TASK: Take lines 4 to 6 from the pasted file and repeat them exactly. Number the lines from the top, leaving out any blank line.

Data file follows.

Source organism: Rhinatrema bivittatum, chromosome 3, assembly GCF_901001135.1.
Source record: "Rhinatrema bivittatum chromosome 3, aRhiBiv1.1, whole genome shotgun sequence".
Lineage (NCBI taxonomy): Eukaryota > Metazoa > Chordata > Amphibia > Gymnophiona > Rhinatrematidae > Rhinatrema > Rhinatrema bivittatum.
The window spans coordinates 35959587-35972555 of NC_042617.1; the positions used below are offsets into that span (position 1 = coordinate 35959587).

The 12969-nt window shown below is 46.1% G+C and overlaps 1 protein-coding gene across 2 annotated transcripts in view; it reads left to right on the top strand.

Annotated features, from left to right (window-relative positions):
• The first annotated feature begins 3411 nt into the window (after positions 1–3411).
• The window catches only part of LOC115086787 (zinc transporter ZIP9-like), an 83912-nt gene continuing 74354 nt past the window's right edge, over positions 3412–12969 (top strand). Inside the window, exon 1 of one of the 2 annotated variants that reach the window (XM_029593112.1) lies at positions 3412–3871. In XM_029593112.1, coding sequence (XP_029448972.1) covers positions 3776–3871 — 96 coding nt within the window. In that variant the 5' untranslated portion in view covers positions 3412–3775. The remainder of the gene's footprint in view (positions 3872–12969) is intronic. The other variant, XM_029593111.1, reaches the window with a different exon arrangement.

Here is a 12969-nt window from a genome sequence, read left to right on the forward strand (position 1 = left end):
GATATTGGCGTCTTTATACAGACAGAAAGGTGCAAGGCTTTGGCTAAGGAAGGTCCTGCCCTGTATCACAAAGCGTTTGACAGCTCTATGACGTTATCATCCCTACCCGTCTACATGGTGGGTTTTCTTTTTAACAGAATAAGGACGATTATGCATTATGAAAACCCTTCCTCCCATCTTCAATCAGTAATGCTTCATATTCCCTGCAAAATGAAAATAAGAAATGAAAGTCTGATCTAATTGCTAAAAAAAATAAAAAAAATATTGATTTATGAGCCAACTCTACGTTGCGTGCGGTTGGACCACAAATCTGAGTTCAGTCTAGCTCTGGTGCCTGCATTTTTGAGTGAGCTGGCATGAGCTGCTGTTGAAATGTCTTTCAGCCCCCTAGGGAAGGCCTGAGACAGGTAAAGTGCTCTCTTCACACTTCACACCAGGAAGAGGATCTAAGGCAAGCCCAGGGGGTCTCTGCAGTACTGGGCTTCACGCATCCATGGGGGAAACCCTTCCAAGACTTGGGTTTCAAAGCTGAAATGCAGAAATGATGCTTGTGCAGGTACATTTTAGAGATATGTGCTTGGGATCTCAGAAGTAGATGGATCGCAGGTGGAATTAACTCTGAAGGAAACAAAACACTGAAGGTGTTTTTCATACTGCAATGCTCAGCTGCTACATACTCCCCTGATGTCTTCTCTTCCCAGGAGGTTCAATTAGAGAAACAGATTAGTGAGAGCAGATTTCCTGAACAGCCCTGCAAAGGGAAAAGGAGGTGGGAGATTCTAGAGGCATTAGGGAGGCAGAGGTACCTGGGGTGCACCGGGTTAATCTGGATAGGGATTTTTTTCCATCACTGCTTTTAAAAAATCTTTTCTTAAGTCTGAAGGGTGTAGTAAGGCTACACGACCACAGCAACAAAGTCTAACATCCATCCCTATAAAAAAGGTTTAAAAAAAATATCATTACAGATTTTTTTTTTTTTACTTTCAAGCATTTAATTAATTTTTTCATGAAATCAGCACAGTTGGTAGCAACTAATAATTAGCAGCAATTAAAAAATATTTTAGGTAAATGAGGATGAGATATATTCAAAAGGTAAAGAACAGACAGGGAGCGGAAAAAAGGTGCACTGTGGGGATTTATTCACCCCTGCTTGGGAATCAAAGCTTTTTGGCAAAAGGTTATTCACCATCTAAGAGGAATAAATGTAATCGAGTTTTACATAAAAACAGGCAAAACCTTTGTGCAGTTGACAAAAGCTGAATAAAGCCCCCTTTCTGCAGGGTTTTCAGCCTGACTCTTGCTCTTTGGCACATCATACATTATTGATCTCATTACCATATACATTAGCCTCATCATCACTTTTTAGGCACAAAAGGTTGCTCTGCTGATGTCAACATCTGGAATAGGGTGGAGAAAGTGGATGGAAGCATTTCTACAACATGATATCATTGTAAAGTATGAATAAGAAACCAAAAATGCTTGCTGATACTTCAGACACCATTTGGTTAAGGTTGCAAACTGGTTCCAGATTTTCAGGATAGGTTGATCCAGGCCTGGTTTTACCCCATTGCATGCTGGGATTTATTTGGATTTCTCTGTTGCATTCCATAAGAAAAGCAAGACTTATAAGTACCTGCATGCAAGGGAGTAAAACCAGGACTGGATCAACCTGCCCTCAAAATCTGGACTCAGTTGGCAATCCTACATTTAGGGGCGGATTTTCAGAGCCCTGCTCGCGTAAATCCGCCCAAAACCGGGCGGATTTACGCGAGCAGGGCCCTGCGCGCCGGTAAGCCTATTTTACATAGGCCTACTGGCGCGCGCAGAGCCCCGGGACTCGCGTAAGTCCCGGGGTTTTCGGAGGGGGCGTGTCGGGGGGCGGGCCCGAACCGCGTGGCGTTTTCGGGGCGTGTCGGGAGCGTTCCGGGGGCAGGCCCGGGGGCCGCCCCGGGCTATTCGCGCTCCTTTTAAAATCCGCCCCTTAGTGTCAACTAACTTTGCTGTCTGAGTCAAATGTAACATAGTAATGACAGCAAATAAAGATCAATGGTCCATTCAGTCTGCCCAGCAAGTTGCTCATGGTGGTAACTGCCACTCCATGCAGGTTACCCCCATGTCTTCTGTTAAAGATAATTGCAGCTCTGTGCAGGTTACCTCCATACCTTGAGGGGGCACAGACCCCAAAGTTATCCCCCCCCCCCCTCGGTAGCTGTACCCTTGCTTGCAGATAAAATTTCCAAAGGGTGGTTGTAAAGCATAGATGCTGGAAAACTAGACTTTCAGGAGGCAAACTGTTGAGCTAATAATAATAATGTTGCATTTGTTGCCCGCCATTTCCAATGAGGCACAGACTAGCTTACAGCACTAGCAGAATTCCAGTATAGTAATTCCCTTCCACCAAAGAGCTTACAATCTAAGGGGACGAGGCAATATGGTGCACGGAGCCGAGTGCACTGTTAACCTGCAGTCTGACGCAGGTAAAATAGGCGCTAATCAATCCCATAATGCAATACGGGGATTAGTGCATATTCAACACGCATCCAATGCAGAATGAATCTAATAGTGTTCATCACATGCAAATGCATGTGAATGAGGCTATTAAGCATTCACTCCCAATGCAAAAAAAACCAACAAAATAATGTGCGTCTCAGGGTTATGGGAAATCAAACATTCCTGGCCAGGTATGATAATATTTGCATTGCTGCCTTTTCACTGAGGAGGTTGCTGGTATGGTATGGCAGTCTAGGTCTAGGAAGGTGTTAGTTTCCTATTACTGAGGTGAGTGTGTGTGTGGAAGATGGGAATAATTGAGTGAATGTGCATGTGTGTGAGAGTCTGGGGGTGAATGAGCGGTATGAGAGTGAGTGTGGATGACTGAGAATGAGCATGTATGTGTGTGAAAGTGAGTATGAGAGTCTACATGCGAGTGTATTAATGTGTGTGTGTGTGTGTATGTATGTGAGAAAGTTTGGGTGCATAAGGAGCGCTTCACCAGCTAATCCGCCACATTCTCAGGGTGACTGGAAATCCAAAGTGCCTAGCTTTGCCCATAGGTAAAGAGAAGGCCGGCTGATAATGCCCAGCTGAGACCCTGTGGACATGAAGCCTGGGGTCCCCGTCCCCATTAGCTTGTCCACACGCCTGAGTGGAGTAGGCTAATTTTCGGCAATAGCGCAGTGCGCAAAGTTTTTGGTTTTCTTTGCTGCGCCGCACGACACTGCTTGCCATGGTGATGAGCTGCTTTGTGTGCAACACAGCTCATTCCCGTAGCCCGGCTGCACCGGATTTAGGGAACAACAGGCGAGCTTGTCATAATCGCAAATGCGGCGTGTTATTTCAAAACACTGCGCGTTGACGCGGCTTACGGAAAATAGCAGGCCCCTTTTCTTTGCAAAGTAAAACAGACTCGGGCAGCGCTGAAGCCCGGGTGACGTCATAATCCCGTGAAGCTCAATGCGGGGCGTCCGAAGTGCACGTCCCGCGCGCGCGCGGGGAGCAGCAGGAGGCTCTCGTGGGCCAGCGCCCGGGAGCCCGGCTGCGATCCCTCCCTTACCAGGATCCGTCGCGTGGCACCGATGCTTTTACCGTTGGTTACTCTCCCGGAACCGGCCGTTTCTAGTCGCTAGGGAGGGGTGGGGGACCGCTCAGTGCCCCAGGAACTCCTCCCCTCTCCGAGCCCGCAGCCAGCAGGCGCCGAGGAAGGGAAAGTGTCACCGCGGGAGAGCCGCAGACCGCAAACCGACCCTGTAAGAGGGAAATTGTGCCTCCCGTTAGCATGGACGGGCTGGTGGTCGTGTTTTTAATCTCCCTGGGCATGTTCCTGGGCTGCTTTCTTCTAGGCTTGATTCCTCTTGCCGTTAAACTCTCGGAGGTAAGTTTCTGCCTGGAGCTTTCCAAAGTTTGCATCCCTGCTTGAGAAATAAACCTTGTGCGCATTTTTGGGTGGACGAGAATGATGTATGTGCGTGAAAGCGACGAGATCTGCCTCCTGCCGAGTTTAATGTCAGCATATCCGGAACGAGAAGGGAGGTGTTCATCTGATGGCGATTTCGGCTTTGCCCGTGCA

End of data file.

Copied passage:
The window spans coordinates 35959587-35972555 of NC_042617.1; the positions used below are offsets into that span (position 1 = coordinate 35959587).

The 12969-nt window shown below is 46.1% G+C and overlaps 1 protein-coding gene across 2 annotated transcripts in view; it reads left to right on the top strand.

Annotated features, from left to right (window-relative positions):